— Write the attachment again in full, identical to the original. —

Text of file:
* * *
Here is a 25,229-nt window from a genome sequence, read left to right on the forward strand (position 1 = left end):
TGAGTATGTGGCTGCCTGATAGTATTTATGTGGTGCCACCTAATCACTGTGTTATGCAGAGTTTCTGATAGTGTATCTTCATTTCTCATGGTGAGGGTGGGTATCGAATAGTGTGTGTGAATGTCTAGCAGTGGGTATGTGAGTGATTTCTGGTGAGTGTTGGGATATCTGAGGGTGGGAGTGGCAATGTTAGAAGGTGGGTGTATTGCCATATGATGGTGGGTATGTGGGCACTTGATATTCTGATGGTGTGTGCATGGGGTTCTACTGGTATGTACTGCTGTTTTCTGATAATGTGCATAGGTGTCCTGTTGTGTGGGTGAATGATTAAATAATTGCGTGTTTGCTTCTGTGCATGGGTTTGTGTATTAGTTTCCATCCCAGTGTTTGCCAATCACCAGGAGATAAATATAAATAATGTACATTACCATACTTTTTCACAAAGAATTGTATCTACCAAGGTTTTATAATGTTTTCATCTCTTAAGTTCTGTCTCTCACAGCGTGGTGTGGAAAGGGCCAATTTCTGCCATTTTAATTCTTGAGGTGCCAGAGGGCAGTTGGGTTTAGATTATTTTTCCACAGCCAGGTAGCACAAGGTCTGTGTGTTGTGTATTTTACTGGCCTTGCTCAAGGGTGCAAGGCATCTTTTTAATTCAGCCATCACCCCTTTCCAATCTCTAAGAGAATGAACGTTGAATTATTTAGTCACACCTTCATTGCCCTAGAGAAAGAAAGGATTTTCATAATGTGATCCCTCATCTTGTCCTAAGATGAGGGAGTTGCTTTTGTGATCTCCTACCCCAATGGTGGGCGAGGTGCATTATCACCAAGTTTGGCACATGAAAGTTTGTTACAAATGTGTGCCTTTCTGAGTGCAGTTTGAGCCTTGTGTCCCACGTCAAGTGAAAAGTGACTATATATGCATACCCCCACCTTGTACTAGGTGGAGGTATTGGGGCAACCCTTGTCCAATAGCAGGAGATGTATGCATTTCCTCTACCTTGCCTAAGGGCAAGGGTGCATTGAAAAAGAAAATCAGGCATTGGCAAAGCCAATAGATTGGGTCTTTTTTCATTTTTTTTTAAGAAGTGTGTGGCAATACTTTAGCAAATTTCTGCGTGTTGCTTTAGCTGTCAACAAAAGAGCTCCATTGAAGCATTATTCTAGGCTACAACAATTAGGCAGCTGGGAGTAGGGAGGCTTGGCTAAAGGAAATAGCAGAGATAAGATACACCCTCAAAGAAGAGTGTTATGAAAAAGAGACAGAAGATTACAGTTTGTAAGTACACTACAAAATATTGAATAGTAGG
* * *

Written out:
Here is a 25,229-nt window from a genome sequence, read left to right on the forward strand (position 1 = left end):
TGAGTATGTGGCTGCCTGATAGTATTTATGTGGTGCCACCTAATCACTGTGTTATGCAGAGTTTCTGATAGTGTATCTTCATTTCTCATGGTGAGGGTGGGTATCGAATAGTGTGTGTGAATGTCTAGCAGTGGGTATGTGAGTGATTTCTGGTGAGTGTTGGGATATCTGAGGGTGGGAGTGGCAATGTTAGAAGGTGGGTGTATTGCCATATGATGGTGGGTATGTGGGCACTTGATATTCTGATGGTGTGTGCATGGGGTTCTACTGGTATGTACTGCTGTTTTCTGATAATGTGCATAGGTGTCCTGTTGTGTGGGTGAATGATTAAATAATTGCGTGTTTGCTTCTGTGCATGGGTTTGTGTATTAGTTTCCATCCCAGTGTTTGCCAATCACCAGGAGATAAATATAAATAATGTACATTACCATACTTTTTCACAAAGAATTGTATCTACCAAGGTTTTATAATGTTTTCATCTCTTAAGTTCTGTCTCTCACAGCGTGGTGTGGAAAGGGCCAATTTCTGCCATTTTAATTCTTGAGGTGCCAGAGGGCAGTTGGGTTTAGATTATTTTTCCACAGCCAGGTAGCACAAGGTCTGTGTGTTGTGTATTTTACTGGCCTTGCTCAAGGGTGCAAGGCATCTTTTTAATTCAGCCATCACCCCTTTCCAATCTCTAAGAGAATGAACGTTGAATTATTTAGTCACACCTTCATTGCCCTAGAGAAAGAAAGGATTTTCATAATGTGATCCCTCATCTTGTCCTAAGATGAGGGAGTTGCTTTTGTGATCTCCTACCCCAATGGTGGGCGAGGTGCATTATCACCAAGTTTGGCACATGAAAGTTTGTTACAAATGTGTGCCTTTCTGAGTGCAGTTTGAGCCTTGTGTCCCACGTCAAGTGAAAAGTGACTATATATGCATACCCCCACCTTGTACTAGGTGGAGGTATTGGGGCAACCCTTGTCCAATAGCAGGAGATGTATGCATTTCCTCTACCTTGCCTAAGGGCAAGGGTGCATTGAAAAAGAAAATCAGGCATTGGCAAAGCCAATAGATTGGGTCTTTTTTCATTTTTTTTTAAGAAGTGTGTGGCAATACTTTAGCAAATTTCTGCGTGTTGCTTTAGCTGTCAACAAAAGAGCTCCATTGAAGCATTATTCTAGGCTACAACAATTAGGCAGCTGGGAGTAGGGAGGCTTGGCTAAAGGAAATAGCAGAGATAAGATACACCCTCAAAGAAGAGTGTTATGAAAAAGAGACAGAAGATTACAGTTTGTAAGTACACTACAAAATATTGAATAGTAGG